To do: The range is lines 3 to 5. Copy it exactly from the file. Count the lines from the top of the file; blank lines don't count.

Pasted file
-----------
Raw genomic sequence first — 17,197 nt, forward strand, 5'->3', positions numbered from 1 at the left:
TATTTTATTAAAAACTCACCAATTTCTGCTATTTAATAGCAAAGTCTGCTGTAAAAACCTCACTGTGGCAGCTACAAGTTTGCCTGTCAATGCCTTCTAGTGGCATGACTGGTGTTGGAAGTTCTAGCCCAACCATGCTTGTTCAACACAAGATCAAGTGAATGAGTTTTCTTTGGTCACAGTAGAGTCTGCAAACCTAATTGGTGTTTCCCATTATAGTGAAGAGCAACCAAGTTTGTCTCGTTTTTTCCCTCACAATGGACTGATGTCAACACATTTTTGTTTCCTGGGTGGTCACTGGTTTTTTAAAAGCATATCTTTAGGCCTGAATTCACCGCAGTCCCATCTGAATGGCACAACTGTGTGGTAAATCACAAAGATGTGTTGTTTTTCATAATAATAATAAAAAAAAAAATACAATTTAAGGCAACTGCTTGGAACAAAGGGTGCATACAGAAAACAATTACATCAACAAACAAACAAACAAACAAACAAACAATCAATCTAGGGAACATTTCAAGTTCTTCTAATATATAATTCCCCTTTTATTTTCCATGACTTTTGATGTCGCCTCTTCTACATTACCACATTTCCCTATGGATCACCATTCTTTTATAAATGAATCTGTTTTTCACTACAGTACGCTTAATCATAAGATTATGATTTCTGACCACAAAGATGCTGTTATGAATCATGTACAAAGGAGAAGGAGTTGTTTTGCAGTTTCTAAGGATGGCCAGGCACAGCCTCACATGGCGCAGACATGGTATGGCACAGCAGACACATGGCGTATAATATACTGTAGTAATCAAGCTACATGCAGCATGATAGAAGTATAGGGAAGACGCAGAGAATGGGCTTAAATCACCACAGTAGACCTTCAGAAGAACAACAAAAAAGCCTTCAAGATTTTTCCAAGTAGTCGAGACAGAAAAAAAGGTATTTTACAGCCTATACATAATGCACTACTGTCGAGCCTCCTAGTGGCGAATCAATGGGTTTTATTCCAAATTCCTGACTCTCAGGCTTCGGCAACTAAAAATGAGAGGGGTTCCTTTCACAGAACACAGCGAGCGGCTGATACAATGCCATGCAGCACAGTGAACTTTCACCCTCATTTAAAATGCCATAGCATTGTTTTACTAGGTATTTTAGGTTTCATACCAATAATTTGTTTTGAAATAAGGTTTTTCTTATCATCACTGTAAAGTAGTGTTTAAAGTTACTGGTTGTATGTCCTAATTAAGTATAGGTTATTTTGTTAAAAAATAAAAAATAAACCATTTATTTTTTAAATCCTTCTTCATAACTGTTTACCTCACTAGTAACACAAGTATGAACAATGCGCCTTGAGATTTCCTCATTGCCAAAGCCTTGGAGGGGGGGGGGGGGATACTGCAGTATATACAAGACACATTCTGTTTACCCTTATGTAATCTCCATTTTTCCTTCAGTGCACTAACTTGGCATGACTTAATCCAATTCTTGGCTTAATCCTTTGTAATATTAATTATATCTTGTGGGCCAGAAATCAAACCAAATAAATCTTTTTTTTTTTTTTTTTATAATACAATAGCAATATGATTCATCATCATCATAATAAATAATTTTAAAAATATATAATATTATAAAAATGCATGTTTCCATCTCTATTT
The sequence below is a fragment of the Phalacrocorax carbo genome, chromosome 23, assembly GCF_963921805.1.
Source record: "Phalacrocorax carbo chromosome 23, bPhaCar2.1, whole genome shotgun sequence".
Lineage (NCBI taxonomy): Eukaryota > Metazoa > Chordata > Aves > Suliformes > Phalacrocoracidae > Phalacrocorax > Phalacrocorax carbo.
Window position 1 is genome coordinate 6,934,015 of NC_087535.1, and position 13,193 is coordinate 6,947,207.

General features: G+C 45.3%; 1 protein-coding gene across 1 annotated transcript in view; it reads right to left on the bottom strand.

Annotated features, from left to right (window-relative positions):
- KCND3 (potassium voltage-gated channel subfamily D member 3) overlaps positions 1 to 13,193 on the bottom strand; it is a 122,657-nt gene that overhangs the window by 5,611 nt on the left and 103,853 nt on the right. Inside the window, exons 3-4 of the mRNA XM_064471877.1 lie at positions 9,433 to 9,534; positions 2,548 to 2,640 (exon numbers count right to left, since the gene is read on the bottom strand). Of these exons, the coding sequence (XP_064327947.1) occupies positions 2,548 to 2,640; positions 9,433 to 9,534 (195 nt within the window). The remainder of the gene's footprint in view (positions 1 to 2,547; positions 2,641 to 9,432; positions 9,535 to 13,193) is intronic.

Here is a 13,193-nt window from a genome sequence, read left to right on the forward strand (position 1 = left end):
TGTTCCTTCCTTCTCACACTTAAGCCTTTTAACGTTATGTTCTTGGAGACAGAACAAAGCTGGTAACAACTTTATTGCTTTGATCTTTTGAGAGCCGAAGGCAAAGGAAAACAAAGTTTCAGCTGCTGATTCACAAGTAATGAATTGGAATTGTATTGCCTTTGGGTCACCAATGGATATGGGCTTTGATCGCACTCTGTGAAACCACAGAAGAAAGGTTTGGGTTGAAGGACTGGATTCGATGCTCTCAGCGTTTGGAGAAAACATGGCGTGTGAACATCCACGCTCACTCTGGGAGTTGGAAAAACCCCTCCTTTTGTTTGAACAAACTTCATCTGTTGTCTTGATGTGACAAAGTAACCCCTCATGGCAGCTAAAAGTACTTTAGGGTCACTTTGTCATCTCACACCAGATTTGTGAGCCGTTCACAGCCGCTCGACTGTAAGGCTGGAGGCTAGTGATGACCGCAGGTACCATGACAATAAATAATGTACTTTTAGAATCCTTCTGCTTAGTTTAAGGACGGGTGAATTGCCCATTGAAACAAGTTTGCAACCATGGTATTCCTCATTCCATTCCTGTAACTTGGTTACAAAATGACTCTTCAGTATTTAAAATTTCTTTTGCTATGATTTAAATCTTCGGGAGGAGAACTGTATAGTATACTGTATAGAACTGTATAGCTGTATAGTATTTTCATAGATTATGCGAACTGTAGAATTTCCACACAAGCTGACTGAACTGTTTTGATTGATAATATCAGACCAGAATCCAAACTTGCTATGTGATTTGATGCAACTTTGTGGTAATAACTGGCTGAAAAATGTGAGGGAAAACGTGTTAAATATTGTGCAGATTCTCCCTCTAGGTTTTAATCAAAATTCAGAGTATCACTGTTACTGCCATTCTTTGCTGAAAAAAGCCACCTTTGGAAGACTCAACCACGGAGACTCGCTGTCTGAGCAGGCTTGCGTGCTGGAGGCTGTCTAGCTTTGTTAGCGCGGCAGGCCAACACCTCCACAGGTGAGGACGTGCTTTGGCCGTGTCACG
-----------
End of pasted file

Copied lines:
The sequence below is a fragment of the Phalacrocorax carbo genome, chromosome 23, assembly GCF_963921805.1.
Source record: "Phalacrocorax carbo chromosome 23, bPhaCar2.1, whole genome shotgun sequence".
Lineage (NCBI taxonomy): Eukaryota > Metazoa > Chordata > Aves > Suliformes > Phalacrocoracidae > Phalacrocorax > Phalacrocorax carbo.